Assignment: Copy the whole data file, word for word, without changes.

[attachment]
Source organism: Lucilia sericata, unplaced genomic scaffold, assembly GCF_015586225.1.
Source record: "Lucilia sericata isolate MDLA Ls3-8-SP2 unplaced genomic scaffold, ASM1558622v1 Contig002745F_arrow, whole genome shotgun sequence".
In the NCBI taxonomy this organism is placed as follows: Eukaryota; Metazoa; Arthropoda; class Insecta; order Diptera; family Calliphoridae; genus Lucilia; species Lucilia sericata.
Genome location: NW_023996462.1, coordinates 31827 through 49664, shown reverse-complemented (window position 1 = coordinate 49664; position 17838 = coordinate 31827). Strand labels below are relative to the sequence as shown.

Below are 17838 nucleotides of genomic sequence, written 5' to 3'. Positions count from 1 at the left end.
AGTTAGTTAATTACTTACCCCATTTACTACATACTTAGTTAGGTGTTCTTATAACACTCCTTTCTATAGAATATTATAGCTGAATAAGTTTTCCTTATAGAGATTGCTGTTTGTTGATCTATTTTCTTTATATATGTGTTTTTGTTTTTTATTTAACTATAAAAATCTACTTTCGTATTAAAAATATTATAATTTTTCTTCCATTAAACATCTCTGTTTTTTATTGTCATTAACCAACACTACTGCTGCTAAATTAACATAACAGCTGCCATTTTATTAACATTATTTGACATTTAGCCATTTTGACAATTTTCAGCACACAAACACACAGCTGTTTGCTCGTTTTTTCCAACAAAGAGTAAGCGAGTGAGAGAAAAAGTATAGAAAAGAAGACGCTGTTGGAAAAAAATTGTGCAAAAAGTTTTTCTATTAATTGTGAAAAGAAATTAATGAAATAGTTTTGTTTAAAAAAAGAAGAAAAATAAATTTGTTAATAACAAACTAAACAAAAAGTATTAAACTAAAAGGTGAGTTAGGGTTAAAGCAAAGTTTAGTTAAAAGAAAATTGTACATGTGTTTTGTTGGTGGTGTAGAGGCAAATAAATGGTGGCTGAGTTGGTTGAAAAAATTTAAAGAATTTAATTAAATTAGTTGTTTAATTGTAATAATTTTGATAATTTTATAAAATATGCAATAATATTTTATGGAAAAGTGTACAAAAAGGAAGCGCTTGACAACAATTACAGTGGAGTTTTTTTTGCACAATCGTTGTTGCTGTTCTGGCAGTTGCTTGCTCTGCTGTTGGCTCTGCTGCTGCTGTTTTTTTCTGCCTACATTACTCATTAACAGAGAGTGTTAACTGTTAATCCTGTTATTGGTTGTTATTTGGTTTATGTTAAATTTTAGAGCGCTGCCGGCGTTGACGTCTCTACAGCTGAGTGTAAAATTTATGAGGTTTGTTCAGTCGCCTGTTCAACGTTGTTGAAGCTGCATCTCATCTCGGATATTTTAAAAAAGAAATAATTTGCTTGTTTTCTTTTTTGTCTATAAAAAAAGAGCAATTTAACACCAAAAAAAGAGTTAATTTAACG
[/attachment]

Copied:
Source organism: Lucilia sericata, unplaced genomic scaffold, assembly GCF_015586225.1.
Source record: "Lucilia sericata isolate MDLA Ls3-8-SP2 unplaced genomic scaffold, ASM1558622v1 Contig002745F_arrow, whole genome shotgun sequence".
In the NCBI taxonomy this organism is placed as follows: Eukaryota; Metazoa; Arthropoda; class Insecta; order Diptera; family Calliphoridae; genus Lucilia; species Lucilia sericata.
Genome location: NW_023996462.1, coordinates 31827 through 49664, shown reverse-complemented (window position 1 = coordinate 49664; position 17838 = coordinate 31827). Strand labels below are relative to the sequence as shown.

Below are 17838 nucleotides of genomic sequence, written 5' to 3'. Positions count from 1 at the left end.
AGTTAGTTAATTACTTACCCCATTTACTACATACTTAGTTAGGTGTTCTTATAACACTCCTTTCTATAGAATATTATAGCTGAATAAGTTTTCCTTATAGAGATTGCTGTTTGTTGATCTATTTTCTTTATATATGTGTTTTTGTTTTTTATTTAACTATAAAAATCTACTTTCGTATTAAAAATATTATAATTTTTCTTCCATTAAACATCTCTGTTTTTTATTGTCATTAACCAACACTACTGCTGCTAAATTAACATAACAGCTGCCATTTTATTAACATTATTTGACATTTAGCCATTTTGACAATTTTCAGCACACAAACACACAGCTGTTTGCTCGTTTTTTCCAACAAAGAGTAAGCGAGTGAGAGAAAAAGTATAGAAAAGAAGACGCTGTTGGAAAAAAATTGTGCAAAAAGTTTTTCTATTAATTGTGAAAAGAAATTAATGAAATAGTTTTGTTTAAAAAAAGAAGAAAAATAAATTTGTTAATAACAAACTAAACAAAAAGTATTAAACTAAAAGGTGAGTTAGGGTTAAAGCAAAGTTTAGTTAAAAGAAAATTGTACATGTGTTTTGTTGGTGGTGTAGAGGCAAATAAATGGTGGCTGAGTTGGTTGAAAAAATTTAAAGAATTTAATTAAATTAGTTGTTTAATTGTAATAATTTTGATAATTTTATAAAATATGCAATAATATTTTATGGAAAAGTGTACAAAAAGGAAGCGCTTGACAACAATTACAGTGGAGTTTTTTTTGCACAATCGTTGTTGCTGTTCTGGCAGTTGCTTGCTCTGCTGTTGGCTCTGCTGCTGCTGTTTTTTTCTGCCTACATTACTCATTAACAGAGAGTGTTAACTGTTAATCCTGTTATTGGTTGTTATTTGGTTTATGTTAAATTTTAGAGCGCTGCCGGCGTTGACGTCTCTACAGCTGAGTGTAAAATTTATGAGGTTTGTTCAGTCGCCTGTTCAACGTTGTTGAAGCTGCATCTCATCTCGGATATTTTAAAAAAGAAATAATTTGCTTGTTTTCTTTTTTGTCTATAAAAAAAGAGCAATTTAACACCAAAAAAAGAGTTAATTTAACG